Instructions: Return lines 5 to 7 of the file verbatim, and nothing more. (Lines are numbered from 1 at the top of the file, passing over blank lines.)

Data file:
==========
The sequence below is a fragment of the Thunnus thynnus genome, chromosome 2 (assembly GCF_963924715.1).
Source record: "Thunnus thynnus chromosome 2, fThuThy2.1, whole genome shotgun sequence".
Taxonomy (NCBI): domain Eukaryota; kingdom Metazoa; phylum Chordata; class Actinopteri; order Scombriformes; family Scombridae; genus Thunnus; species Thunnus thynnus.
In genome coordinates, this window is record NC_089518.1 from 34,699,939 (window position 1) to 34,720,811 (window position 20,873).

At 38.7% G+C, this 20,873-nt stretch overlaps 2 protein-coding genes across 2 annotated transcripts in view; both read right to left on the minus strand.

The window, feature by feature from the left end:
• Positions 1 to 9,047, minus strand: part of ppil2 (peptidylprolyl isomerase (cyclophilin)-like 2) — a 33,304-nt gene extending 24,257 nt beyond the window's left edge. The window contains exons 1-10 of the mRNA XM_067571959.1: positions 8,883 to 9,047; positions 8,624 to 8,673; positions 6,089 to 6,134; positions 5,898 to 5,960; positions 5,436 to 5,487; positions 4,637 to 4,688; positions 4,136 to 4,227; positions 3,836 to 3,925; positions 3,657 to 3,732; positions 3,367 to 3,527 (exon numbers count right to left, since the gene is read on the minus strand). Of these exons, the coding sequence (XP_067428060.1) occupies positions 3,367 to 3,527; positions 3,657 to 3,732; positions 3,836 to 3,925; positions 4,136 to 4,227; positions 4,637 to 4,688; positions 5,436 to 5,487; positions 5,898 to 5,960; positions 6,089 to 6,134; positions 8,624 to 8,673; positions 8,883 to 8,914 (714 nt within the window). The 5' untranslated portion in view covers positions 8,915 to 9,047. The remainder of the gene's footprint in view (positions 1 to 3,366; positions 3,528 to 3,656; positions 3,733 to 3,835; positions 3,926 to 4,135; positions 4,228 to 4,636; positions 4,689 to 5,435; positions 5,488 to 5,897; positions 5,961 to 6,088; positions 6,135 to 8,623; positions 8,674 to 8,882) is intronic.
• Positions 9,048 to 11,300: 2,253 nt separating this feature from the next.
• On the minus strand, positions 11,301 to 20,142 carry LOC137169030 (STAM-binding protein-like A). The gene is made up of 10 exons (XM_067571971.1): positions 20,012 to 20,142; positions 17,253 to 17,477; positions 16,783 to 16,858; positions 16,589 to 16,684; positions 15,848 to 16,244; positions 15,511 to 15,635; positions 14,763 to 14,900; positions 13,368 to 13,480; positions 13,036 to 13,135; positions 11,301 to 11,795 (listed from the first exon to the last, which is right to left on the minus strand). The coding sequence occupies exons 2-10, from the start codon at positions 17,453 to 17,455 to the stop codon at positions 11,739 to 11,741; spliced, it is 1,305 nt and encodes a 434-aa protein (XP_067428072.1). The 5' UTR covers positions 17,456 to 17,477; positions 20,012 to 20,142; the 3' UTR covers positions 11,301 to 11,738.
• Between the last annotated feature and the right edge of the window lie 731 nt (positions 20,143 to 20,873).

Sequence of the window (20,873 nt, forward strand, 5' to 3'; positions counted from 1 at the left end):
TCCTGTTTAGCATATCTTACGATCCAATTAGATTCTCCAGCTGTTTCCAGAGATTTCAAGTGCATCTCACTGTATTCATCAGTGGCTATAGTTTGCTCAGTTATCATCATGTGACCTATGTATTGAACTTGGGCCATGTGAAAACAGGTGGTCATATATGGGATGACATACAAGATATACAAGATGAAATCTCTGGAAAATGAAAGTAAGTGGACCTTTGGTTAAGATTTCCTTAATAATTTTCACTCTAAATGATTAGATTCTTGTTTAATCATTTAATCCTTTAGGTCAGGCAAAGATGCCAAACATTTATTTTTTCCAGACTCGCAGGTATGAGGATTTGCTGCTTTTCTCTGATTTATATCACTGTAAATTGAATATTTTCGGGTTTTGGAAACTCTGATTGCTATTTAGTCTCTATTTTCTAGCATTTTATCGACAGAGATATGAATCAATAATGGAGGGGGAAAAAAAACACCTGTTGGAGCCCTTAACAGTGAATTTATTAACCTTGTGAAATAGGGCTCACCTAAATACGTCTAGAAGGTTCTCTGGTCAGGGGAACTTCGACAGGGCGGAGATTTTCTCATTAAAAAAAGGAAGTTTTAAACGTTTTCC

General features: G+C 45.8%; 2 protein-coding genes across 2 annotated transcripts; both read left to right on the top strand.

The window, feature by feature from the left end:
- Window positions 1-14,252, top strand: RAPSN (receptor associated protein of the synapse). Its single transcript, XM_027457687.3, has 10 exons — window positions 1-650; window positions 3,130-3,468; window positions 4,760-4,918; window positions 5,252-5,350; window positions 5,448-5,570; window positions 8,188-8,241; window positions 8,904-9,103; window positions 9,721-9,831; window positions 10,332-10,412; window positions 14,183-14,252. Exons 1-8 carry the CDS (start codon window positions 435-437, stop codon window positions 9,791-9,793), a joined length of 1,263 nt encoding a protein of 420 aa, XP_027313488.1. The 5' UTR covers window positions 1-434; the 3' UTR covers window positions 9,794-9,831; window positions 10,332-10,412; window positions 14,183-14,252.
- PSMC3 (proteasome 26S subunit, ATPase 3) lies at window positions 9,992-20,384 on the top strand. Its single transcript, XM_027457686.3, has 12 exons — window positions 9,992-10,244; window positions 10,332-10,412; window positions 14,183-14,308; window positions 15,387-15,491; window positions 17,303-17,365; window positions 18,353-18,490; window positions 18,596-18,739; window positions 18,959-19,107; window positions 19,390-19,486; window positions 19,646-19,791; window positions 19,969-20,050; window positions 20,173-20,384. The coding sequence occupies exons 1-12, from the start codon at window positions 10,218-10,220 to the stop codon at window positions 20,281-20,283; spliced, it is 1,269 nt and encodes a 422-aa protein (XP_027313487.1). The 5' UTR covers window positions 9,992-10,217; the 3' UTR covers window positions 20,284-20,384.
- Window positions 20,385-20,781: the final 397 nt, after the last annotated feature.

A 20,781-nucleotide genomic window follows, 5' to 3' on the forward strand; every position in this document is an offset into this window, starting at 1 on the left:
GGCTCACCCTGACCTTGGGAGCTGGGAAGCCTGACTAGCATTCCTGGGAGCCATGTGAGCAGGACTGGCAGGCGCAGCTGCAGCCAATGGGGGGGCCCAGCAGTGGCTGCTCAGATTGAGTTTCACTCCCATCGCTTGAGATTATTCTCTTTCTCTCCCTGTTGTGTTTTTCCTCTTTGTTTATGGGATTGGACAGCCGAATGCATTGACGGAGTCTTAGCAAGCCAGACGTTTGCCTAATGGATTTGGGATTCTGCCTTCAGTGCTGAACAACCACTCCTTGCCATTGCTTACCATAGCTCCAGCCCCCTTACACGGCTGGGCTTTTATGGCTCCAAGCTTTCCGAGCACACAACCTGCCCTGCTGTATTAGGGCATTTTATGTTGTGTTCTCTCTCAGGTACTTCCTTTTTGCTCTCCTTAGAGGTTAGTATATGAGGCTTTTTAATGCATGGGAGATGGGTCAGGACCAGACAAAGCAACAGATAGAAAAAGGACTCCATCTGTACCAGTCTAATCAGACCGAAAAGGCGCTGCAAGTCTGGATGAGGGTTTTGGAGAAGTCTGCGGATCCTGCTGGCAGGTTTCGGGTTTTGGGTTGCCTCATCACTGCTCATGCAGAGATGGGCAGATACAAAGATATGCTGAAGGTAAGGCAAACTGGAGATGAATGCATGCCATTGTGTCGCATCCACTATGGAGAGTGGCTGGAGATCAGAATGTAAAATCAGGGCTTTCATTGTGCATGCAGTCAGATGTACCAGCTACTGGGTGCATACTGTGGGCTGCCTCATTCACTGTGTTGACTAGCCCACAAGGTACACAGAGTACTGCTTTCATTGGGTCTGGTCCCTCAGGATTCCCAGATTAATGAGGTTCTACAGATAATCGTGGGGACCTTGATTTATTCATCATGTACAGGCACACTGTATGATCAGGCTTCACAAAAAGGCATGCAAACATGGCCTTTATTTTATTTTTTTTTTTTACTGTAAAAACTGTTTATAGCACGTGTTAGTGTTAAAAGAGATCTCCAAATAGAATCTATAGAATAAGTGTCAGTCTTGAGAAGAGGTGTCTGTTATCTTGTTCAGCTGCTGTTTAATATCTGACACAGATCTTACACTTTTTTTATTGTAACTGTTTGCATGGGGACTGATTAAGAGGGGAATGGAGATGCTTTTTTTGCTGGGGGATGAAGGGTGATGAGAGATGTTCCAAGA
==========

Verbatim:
At 38.7% G+C, this 20,873-nt stretch overlaps 2 protein-coding genes across 2 annotated transcripts in view; both read right to left on the minus strand.

The window, feature by feature from the left end:
• Positions 1 to 9,047, minus strand: part of ppil2 (peptidylprolyl isomerase (cyclophilin)-like 2) — a 33,304-nt gene extending 24,257 nt beyond the window's left edge. The window contains exons 1-10 of the mRNA XM_067571959.1: positions 8,883 to 9,047; positions 8,624 to 8,673; positions 6,089 to 6,134; positions 5,898 to 5,960; positions 5,436 to 5,487; positions 4,637 to 4,688; positions 4,136 to 4,227; positions 3,836 to 3,925; positions 3,657 to 3,732; positions 3,367 to 3,527 (exon numbers count right to left, since the gene is read on the minus strand). Of these exons, the coding sequence (XP_067428060.1) occupies positions 3,367 to 3,527; positions 3,657 to 3,732; positions 3,836 to 3,925; positions 4,136 to 4,227; positions 4,637 to 4,688; positions 5,436 to 5,487; positions 5,898 to 5,960; positions 6,089 to 6,134; positions 8,624 to 8,673; positions 8,883 to 8,914 (714 nt within the window). The 5' untranslated portion in view covers positions 8,915 to 9,047. The remainder of the gene's footprint in view (positions 1 to 3,366; positions 3,528 to 3,656; positions 3,733 to 3,835; positions 3,926 to 4,135; positions 4,228 to 4,636; positions 4,689 to 5,435; positions 5,488 to 5,897; positions 5,961 to 6,088; positions 6,135 to 8,623; positions 8,674 to 8,882) is intronic.